Q. So what is the future for Krossmen?

Nathaniel: I don’t think that any one of us knows exactly. Right now, we’re just having a lot of fun with jamming together and putting videos up.

Duncan: I agree. Krossmen was formed kind of spontaneously, so it’s hard for us to try to figure out where we’ll be going with this, but I think we all can agree that performing will always be a part of our lives.

Harrison: This group was based on a love of music and singing together, and we know that if it gets stressful or strays from our original intent, then we’re doing something wrong.

Aaron: I love the performance aspect of it, and I love these guys, so I know that even if we stop putting up new videos, we’ll never stop playing together.

Check out the band’s Facebook page at Or, use a smart device to scan the codes below to view two of their most popular videos on YouTube: “Butterfly” and “Swallowed in the Sea.”

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Proposed SGA Constitution changes put to the vote

The Gender and Sexuality Center: “Queer-ly” a safe space for Oles of any orientation

At the top of Holland Hall, up the steepest flight of stairs on campus, lies a corner classroom: 606C. A piece of computer paper is taped to the door with a message written in red Sharpie: “The GSC will be opening in October, 2012,” signed with a cheerful “Thank you” and a smiley face. This classroom is the home of St. Olaf’s Gender and Sexuality Center: a place for students identifying with any gender or sexual orientation to co-exist, have conversations, learn more about gender and sexuality and just hang out.

For many student organizations – such as Sexual Assault Resource Network SARN, Students for Reproductive Health SRH and Gay, Lesbian, or Whatever GLOW – the re-opening of the Gender and Sexuality Center will provide a way to stay connected.

“The center itself is a space,” GLOW Coordinator Brian Walpole ’13 said. “It’s got a lot of great resources from books on feminism, queer theory and how to pick up your first same-sex date. It also acts as a hub between all the gender and sexuality groups on campus so we can stay close and support one another.”

The GSC also sponsors St. Olaf’s annual “V-Week,” a well-known set of events on campus in the spring, including “The Vagina Monologues.” A documentary-based play, “The Vagina Monologues” tells the stories of women from a variety of cultures, and discusses issues from sexual assault to visits to the OB-GYN.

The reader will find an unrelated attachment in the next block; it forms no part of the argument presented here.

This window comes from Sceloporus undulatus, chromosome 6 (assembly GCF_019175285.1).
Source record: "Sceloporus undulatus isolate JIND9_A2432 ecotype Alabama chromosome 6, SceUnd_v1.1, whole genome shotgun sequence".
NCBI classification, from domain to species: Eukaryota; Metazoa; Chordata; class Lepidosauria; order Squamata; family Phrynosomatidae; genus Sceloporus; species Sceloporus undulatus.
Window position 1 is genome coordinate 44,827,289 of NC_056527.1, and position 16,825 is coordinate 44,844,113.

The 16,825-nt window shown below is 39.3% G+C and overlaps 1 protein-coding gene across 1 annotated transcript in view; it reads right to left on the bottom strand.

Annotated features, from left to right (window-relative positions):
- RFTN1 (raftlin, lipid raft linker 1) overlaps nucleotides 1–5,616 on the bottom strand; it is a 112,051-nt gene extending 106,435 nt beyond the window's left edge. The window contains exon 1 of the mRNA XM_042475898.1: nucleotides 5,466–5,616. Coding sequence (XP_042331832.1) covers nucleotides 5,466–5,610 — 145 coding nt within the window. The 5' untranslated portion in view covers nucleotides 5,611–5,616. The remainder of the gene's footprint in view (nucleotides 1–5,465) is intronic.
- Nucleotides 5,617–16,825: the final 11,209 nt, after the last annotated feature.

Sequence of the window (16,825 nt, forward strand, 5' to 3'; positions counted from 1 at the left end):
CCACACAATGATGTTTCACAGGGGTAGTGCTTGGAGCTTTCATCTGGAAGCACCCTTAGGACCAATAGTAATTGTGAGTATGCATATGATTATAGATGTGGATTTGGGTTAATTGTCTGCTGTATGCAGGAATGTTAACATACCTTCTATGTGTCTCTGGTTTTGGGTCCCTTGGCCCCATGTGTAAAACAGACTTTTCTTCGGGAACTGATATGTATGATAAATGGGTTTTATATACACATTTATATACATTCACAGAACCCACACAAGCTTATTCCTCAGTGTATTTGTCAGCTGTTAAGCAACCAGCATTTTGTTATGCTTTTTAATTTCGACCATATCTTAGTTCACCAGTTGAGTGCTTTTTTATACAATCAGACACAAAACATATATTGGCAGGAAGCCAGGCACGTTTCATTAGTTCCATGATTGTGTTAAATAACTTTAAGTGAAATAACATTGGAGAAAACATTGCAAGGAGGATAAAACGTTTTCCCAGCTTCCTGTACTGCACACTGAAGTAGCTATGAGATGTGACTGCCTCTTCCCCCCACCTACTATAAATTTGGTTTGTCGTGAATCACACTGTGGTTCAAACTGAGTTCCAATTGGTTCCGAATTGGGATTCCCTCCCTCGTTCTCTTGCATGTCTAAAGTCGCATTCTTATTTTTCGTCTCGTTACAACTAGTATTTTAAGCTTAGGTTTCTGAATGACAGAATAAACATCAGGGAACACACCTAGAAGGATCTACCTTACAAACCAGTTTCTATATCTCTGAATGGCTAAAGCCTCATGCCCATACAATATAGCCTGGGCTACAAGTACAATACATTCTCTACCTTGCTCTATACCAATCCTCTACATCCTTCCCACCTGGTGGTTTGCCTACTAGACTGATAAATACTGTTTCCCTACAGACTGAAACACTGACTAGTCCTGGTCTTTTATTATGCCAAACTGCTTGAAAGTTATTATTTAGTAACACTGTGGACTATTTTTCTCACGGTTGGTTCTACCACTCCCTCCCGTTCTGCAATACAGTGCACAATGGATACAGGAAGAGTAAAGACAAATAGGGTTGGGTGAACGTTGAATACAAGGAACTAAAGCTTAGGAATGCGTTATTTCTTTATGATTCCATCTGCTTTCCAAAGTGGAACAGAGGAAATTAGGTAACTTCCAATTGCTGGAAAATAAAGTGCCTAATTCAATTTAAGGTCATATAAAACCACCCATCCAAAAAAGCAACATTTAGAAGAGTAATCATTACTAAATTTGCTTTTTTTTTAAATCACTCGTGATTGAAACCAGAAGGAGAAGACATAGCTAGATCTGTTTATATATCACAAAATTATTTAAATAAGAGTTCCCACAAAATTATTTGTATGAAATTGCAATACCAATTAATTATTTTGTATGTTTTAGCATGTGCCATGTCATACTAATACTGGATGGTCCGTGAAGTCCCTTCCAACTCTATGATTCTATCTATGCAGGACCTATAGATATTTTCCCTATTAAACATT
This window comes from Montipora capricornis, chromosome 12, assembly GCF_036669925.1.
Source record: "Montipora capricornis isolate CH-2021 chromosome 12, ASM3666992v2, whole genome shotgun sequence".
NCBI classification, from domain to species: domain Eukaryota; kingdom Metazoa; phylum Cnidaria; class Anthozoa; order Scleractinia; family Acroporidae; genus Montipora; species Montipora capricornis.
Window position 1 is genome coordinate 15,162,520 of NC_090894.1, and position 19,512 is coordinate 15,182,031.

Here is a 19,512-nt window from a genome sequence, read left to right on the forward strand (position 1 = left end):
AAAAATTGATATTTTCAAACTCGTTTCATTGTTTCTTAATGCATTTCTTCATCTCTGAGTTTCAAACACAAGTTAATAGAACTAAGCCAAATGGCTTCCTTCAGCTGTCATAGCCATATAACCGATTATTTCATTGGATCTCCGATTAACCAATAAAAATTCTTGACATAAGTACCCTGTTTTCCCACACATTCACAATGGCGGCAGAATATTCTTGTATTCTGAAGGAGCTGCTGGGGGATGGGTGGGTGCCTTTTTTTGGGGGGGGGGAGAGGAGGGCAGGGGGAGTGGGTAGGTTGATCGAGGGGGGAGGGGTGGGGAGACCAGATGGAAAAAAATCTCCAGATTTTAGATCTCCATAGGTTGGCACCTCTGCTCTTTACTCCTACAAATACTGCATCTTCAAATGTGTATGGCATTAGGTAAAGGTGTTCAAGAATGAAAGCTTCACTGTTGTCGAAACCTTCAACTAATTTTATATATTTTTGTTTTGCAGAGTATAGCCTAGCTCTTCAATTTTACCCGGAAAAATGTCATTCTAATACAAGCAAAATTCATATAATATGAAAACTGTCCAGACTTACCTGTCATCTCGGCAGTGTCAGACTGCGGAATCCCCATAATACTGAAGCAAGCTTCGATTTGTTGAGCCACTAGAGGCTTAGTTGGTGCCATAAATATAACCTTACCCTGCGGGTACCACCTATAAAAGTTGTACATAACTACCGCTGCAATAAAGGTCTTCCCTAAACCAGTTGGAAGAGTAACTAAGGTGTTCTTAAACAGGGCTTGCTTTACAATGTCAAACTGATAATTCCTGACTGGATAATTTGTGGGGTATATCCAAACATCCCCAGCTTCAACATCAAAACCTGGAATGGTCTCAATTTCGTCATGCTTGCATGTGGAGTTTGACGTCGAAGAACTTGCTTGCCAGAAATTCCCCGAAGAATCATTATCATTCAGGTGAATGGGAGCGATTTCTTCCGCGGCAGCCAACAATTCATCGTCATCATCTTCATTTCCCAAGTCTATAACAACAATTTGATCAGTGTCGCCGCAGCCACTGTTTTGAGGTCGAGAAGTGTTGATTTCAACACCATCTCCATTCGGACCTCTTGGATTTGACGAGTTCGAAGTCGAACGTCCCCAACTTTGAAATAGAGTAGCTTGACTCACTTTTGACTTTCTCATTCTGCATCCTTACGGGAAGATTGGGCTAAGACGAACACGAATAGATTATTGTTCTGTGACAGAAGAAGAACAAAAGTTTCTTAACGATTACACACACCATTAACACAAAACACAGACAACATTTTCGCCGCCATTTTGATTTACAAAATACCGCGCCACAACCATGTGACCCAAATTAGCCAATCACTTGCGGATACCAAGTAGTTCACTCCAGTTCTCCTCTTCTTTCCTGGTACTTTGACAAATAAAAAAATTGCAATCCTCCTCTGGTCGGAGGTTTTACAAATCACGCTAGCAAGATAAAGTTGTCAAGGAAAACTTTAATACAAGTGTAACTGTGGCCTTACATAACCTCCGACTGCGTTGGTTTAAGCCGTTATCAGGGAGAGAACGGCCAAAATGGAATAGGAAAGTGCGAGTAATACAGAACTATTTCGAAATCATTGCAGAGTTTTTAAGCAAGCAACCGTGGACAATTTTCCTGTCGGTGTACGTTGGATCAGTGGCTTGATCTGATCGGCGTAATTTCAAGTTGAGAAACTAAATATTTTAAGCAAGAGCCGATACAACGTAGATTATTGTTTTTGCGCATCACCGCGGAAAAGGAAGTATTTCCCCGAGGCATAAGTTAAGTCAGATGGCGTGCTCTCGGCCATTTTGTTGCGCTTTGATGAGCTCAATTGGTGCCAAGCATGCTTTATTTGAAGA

Another event of V-Week is the information tables sessions where, most memorably, students can get pictures with someone dressed in a festive costume.

“My freshman year, I remember seeing a person in a vagina costume and St. Olaf’s rendition of ‘The Vagina Monologues,’ which were totally shocking to me,” SRH President Robin Cole ’13 said. “My background is conservative, small-town Wisconsin, and it was a good feeling knowing that people make [V-Week] fun and everybody knows about it on campus; it’s a really good movement.”

Cole realized her sophomore year that she wanted to become a reproductive rights activist and looked up Students for Reproductive Health on the St. Olaf website. After emailing the former president, Cole was invited to a meeting. This past year, Cole took over as president.

“[The GSC] is important on campus because we have an amazing presence of organizations representing sexuality, but some students don’t always feel comfortable connecting with GLOW. The Gender and Sexuality Center fills in the gap between them,” Cole said.

The GSC will be open Monday-Friday from 3-5 p.m. Besides the optimistic “we’ll be back” sign, a blue sign stresses that the GSC is a safe, equal space for everyone, especially those who have questions about their own sexuality.

“I had a friend who had an ‘I-don’t-know-what-I-am’ question, and I went with her to the Gender and Sexuality Center,” Annie Stewart ’15 said. “They had a wide range of texts to look through, and there was someone there to help talk through things with, and that definitely helped her.”

Although the GSC hasn’t officially opened yet, opportunities for getting involved are on the horizon, and Walpole knows firsthand the good experiences that can come from working with the GSC.

“If anyone wants to get involved with GSC stuff, I’d say go for it.” Walpole said. “It’s never too early to get involved with organizations you care about, and the GSC is a great spot to start and see how different organizations can work together.”

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Proposed SGA Constitution changes put to the vote